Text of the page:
Ohio History Journal

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NOTES                                                                                  289



38 Scarborough states in his autobiography that there were fifty-two in the class, but the

Oberlin Alumni Catalogue (Oberlin, 1937), gives fifty-three.

39 This was the last public appearance of President Finney, who died a few days later,

August 16.

40 The former was the son of Henry Grimke of South Carolina and Nancy Weston, a beautiful

family slave, and was graduated at Princeton Seminary in 1878. He had a long pastorate at

the 15th Street Presbyterian Church, Washington, D.C. Culp, born in Unionville, S. C., in

1852, served as a Presbyterian and Congregational minister, after graduating from the seminary

in 1879, and later became a physician. Edward H. Roberts, comp., Biographical Catalogue of the

Princeton Theological Seminary, 1815-1932 (Princeton, 1933), 321, 325.

41 For Cain's career, see Samuel D. Smith, The Negro in Congress, 1870-1907 (Chapel Hill,

N. C., 1940) 43, 65-67, 93-94.

42 Francis B. Simkins and Robert H. Woody, South Carolina During Reconstruction (Chapel

Hill, N. C., 1932), passim.

43 For this phase, see Daniel W. Hollis, University of South Carolina (Columbia, S. C., 1956),

II, 61-80. Greener became associated for a time with Howard University and later was United

States Consul at Vladivostok, Russia.

44 He received the M.A. in 1878. Alumni Catalogue, Oberlin College (Oberlin, 1937), 27.

45 He was president of Wilberforce, 1863-76.

46 E. A. Miller, "History of Educational Legislation in Ohio from 1803 to 1850," Ohio State

Archaeological and Historical Quarterly, XXVII (1918), 7-142.

47 With some changes in 1853 these laws remained on the statute books of Ohio until 1887.

48 For the general situation as to the Negro in Ohio, see James H. Rodabaugh, "The Negro in

Ohio," Journal of Negro History, XXXI (1946), 9-30.

49 Frederick A. McGinnis, A History and an Interpretation of Wilberforce University (Wilber-

force, Ohio, 1941), 41-50.

50 Published by A. S. Barnes and Company, New York, in 1881.

51 Scarborough found that his students were delighted to use a book written by their professor.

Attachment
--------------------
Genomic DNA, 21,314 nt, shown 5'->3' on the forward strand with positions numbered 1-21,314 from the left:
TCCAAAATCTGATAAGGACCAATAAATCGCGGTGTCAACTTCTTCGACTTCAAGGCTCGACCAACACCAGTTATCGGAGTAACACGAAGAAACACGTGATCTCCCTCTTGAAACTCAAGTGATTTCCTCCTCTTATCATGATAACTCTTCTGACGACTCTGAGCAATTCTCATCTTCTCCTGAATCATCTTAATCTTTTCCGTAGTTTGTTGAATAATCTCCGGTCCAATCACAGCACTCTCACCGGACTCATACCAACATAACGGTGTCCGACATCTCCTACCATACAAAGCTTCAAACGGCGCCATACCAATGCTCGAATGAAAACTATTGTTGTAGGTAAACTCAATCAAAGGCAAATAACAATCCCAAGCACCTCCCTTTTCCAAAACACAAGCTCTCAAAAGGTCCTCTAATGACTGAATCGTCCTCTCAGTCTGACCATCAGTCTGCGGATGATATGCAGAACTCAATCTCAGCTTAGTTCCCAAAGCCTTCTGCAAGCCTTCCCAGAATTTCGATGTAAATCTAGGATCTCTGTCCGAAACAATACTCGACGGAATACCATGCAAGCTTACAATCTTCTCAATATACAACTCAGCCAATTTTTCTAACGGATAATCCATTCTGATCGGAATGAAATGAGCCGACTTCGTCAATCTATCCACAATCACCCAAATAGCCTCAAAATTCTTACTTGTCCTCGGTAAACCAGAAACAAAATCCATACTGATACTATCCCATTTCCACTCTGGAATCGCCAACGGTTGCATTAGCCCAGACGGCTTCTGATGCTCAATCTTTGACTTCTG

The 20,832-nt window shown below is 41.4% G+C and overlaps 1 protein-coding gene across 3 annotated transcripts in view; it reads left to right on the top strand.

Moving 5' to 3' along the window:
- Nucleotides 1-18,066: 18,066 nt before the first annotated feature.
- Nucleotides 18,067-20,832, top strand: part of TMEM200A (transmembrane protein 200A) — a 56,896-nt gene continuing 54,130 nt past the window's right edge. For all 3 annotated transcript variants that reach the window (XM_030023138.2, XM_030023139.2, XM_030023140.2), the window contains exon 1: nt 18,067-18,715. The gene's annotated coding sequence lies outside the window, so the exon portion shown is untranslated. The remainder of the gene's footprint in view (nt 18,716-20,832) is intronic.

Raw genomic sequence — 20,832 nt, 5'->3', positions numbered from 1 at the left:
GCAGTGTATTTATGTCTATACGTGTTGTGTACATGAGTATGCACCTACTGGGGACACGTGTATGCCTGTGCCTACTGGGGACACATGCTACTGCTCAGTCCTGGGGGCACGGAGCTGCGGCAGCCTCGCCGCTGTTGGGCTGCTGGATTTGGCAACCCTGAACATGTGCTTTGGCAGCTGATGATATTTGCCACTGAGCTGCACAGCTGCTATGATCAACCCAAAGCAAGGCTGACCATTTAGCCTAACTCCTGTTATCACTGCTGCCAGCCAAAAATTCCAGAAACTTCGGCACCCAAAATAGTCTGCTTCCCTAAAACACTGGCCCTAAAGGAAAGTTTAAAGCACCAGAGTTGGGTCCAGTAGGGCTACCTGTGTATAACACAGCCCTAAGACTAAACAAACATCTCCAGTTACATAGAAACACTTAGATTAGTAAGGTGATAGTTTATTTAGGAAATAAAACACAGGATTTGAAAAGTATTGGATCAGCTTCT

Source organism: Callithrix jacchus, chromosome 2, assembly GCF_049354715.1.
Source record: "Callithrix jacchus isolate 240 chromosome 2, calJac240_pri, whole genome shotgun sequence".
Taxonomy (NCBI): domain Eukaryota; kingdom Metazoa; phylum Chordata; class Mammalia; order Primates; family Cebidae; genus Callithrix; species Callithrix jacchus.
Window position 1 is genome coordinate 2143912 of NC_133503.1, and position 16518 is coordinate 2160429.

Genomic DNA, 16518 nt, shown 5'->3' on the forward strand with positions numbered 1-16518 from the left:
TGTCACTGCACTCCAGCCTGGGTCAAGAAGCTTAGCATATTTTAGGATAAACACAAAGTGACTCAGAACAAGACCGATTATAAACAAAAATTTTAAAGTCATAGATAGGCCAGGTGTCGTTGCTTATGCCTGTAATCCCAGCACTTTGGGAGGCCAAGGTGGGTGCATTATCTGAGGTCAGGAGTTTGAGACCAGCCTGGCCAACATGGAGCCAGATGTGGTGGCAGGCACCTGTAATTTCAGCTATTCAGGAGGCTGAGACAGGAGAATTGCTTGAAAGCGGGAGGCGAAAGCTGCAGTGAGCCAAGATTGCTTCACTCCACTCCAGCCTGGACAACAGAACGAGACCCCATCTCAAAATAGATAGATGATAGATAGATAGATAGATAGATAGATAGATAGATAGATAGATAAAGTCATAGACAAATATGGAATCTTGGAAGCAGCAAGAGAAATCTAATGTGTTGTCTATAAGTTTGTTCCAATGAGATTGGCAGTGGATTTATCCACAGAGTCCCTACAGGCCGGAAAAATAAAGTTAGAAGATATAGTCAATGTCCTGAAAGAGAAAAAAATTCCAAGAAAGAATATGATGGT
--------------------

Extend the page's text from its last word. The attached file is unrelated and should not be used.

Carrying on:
52 The Recorder had been started as the Christian Herald. J. M. Buckley, A History of

Methodists in the U. S. (New York, 1907), 584.

53 McGinnis, Wilberforce University, 148-149.

54 Payne was made dean; President Mitchell, professor of systematic theology and Hebrew;

the Rev. C. W. Priolean, professor of historical and pastoral theology; and Scarborough, pro-

fessor of New Testament Greek and literature. The home of President Mitchell was purchased

for the seminary.

55 Besides Washington, speakers were President William Oxley Thompson of Ohio State

University, United States Senators Joseph B. Foraker and Charles Dick, and the former speaker

of the national house of representatives J. Warren Kiefer. During the commencement of 1907

the Carnegie Library at the university was also dedicated. McGinnis, Wilberforce University, 74.

56 McGinnis, Wilberforce University, 68.

57 Booker T. Washington, "A Negro College Town," World's Work, XIV (1907), 9361-9367.

58 McGinnis, Wilberforce University, 68-70.

59 W. S. Scarborough, Forty-Eighth Annual Report of the President, Secretary and Treasurer

to the Trustees of Wilberforce University (Wilberforce, Ohio, 1911), 3.

60 Scarborough raised all but the $13,000 obtained through the efforts of Miss Hallie Q.


61 McGinnis, Wilberforce University, 183.

62 After Scarborough's death Hastings Hart declared it his opinion that the three greatest

colored men of the period were Frederick Douglass, Booker T. Washington, and Scarborough,

"each great lights in their respective spheres."

63 W. S. Scarborough, Wilberforce in the War (Xenia, Ohio, 1918).

64 W. S. Scarborough, "Wilberforce War Work," The Wilberforcian, I, No. 6 (March 1919).





* Research for this article was supported by the Social Science Research Council. An earlier

version of the paper was read at the annual meeting of the Mississippi Valley Historical Asso-

ciation in April 1962. The author wishes to thank Professors Richard C. Wade and Howard R.

Lamar, and his colleagues in the department of history at Dartmouth College, for criticism and